Ekuah is devastated. After graduating Ekuah meets Jay. The two find themselves growing closer thanks to their community-oriented work, and together they organise poetry events. Ekuah, smarting from Dee’s ‘disappearance’, is the uncertain one in this relationship. Her feelings are further complicated by Dee’s ‘reappearance’ into her life and by her parents’ crumbling relationship.
While Blue brilliantly renders all of the places Ekuah visits (such as Venice and Accra), when writing about London, the setting truly comes alive. Ekuah’s voice will undoubtedly hold her readers’ attention. I deeply emphasised with her, even if she wasn’t necessarily always ‘good’ or ‘kind’, especially where her mother was concerned. Yet, Ekuah’s vulnerabilities are rendered with clarity, and I felt on her behalf. Through Ekuah’s story, Blue presents her readers with a realistic portrait of love, one that definitely doesn’t view love through rose-tinted glasses.
While not much happens in terms of plot, Ekuah’s evolving relationships—with Dee, Jay, her parents—had me captivated. Blue’s scintillating prose, her realistic examination of the many faces of love, her nuanced and realistic characters, make for a truly heart-rendering read.
The ending is perhaps the only aspect of Bad Love that I found slightly unsatisfied. And a teensy part of me wishes that the Mafia had been left out of Ekuah’s lightening trip to Italy.
Still, I thoroughly recommend this read, especially to those who prefer realistic love stories.

My rating: 3 ½ stars of 5 stars

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THE SILENT PATIENT: BOOK REVIEW


silent.jpg

The Silent Patient by Alex Michaelides
★★✰✰✰ 1.5 of 5 stars  (rounded up because this is a debut so…)

“Please don’t let’s get dramatic.”

    

I’ve been a bit hesitant about writing this review since the majority of readers really enjoyed this debut. However, since Goodreads allows us to express and respect our different opinions I don’t see any harm in being honest. I didn’t hate The Silent Patient but I did find this novel both ridiculous and incompetent.

Just because The Silent Patient has a “twist” that doesn’t mean it should be labelled as being a psychological thriller. There is no suspense, no mystery, no tension, none whatsoever, zilch! The psychology in this one is…well, the depiction of psychiatrist and psychotherapists is at best, laughable, at worst, ignorant.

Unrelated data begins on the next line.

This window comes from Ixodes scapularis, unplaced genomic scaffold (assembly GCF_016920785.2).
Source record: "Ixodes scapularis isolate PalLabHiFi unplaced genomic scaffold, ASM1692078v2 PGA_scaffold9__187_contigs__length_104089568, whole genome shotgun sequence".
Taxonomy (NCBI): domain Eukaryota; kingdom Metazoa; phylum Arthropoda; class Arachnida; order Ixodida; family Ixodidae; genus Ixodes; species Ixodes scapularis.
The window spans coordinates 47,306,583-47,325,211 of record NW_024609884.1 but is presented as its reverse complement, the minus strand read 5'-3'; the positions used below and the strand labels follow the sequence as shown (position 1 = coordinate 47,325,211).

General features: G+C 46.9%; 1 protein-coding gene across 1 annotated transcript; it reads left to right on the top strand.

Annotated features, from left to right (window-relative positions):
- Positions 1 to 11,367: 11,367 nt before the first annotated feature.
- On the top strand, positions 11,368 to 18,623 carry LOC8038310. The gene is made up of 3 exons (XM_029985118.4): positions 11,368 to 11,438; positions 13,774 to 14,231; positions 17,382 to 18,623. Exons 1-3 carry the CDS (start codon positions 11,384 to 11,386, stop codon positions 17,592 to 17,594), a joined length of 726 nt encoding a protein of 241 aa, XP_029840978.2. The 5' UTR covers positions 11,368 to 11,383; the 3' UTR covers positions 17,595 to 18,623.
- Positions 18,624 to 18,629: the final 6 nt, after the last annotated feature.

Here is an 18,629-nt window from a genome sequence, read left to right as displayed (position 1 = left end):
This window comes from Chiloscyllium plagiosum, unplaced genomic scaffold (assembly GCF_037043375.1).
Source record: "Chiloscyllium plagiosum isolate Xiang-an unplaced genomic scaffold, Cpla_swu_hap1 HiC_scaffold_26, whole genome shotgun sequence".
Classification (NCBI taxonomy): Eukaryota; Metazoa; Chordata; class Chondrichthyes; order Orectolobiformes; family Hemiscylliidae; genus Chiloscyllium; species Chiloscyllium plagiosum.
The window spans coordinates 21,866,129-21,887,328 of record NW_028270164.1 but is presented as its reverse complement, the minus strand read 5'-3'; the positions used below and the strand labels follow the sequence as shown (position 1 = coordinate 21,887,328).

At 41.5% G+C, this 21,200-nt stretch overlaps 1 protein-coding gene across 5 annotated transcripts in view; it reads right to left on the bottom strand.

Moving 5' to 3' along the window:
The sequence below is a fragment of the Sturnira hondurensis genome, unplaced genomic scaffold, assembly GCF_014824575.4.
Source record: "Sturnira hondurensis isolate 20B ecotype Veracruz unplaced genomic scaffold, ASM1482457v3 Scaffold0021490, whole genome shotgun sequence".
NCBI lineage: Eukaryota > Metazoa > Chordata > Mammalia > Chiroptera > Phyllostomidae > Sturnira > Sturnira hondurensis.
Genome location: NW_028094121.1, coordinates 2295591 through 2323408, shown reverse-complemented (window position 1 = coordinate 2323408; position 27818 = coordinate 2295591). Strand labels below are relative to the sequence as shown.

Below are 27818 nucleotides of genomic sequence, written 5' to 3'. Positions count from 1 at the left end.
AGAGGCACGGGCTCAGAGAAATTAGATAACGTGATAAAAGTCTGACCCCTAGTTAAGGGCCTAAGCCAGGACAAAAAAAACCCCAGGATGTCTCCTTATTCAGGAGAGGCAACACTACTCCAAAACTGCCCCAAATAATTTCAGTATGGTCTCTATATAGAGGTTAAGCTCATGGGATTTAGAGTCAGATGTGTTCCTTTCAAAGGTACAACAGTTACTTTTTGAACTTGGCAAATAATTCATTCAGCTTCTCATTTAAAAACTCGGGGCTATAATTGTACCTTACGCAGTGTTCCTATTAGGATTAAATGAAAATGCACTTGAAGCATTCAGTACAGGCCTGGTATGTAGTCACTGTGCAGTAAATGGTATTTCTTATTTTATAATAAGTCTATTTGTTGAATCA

The book hinges completely on its “twist”, a twist that (view spoiler)
This book seems to me yet another weak attempt of jumping on the domestic thriller bandwagon.

In short: Calling this a novel seems somewhat misleading. This reads more like a incredibly unbelievable script.

LONG RANT REVIEW AHEAD:

The Silent Patient is a really flawed piece of work. I will try to tackle what I personally thought were the major problems this book had (for me, personally):

THE WRITING (idiotic dialogues + inane monologues + ham-handed metamorphoses + a complete lack of a sense of place)

✖ I like Agatha Christie and she has what I would call a ‘dry’ style of writing. Her mysteries are heavy on dialogue. The many conversations that her characters have are witty, amusing and or entertaining. The descriptions she provides perfectly render the characters’ mannerisms and surroundings. Michaelides’ writing mostly consisted in a series of dialogues between two characters and it reads like a script. It would work if what they spoke like actual people rather than this:

~“Perhaps I’m imagining it. But I’m sensing something… Keep an eye on it. Any aggression or competitiveness interferes with the work. You two need to work with each other, not against each other.
~“But remember, with greater feeling comes greater danger.

The dialogues/monologues came across as being incredibly silly and they make the characters sound like children.